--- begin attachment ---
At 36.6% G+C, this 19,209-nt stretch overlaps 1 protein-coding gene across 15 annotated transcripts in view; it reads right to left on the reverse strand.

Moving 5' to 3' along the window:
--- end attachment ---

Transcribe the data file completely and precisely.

At 36.6% G+C, this 19,209-nt stretch overlaps 1 protein-coding gene across 15 annotated transcripts in view; it reads right to left on the reverse strand.

Moving 5' to 3' along the window: